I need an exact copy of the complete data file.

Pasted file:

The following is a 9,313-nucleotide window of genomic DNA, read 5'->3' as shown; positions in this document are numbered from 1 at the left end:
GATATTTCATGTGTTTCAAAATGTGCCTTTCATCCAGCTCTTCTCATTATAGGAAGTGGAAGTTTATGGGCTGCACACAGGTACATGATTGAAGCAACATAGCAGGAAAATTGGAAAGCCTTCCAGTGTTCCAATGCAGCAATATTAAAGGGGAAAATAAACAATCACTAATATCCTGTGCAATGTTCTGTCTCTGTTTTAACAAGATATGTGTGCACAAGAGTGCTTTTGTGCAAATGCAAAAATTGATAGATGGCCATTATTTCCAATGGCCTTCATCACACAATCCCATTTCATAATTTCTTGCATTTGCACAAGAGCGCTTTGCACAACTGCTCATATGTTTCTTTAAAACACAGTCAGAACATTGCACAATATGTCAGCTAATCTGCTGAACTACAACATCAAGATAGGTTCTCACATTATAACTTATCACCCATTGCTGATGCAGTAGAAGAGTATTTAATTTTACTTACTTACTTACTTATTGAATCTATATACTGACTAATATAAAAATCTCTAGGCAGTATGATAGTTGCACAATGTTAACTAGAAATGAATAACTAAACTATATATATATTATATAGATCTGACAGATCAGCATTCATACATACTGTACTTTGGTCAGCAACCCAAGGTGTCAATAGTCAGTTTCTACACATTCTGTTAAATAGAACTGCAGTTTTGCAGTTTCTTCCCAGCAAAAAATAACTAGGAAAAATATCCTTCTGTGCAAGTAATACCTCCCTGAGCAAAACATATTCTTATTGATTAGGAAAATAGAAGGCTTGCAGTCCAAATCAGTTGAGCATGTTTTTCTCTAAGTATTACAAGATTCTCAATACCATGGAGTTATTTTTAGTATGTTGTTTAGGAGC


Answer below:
The following is a 9,313-nucleotide window of genomic DNA, read 5'->3' as shown; positions in this document are numbered from 1 at the left end:
GATATTTCATGTGTTTCAAAATGTGCCTTTCATCCAGCTCTTCTCATTATAGGAAGTGGAAGTTTATGGGCTGCACACAGGTACATGATTGAAGCAACATAGCAGGAAAATTGGAAAGCCTTCCAGTGTTCCAATGCAGCAATATTAAAGGGGAAAATAAACAATCACTAATATCCTGTGCAATGTTCTGTCTCTGTTTTAACAAGATATGTGTGCACAAGAGTGCTTTTGTGCAAATGCAAAAATTGATAGATGGCCATTATTTCCAATGGCCTTCATCACACAATCCCATTTCATAATTTCTTGCATTTGCACAAGAGCGCTTTGCACAACTGCTCATATGTTTCTTTAAAACACAGTCAGAACATTGCACAATATGTCAGCTAATCTGCTGAACTACAACATCAAGATAGGTTCTCACATTATAACTTATCACCCATTGCTGATGCAGTAGAAGAGTATTTAATTTTACTTACTTACTTACTTATTGAATCTATATACTGACTAATATAAAAATCTCTAGGCAGTATGATAGTTGCACAATGTTAACTAGAAATGAATAACTAAACTATATATATATTATATAGATCTGACAGATCAGCATTCATACATACTGTACTTTGGTCAGCAACCCAAGGTGTCAATAGTCAGTTTCTACACATTCTGTTAAATAGAACTGCAGTTTTGCAGTTTCTTCCCAGCAAAAAATAACTAGGAAAAATATCCTTCTGTGCAAGTAATACCTCCCTGAGCAAAACATATTCTTATTGATTAGGAAAATAGAAGGCTTGCAGTCCAAATCAGTTGAGCATGTTTTTCTCTAAGTATTACAAGATTCTCAATACCATGGAGTTATTTTTAGTATGTTGTTTAGGAGC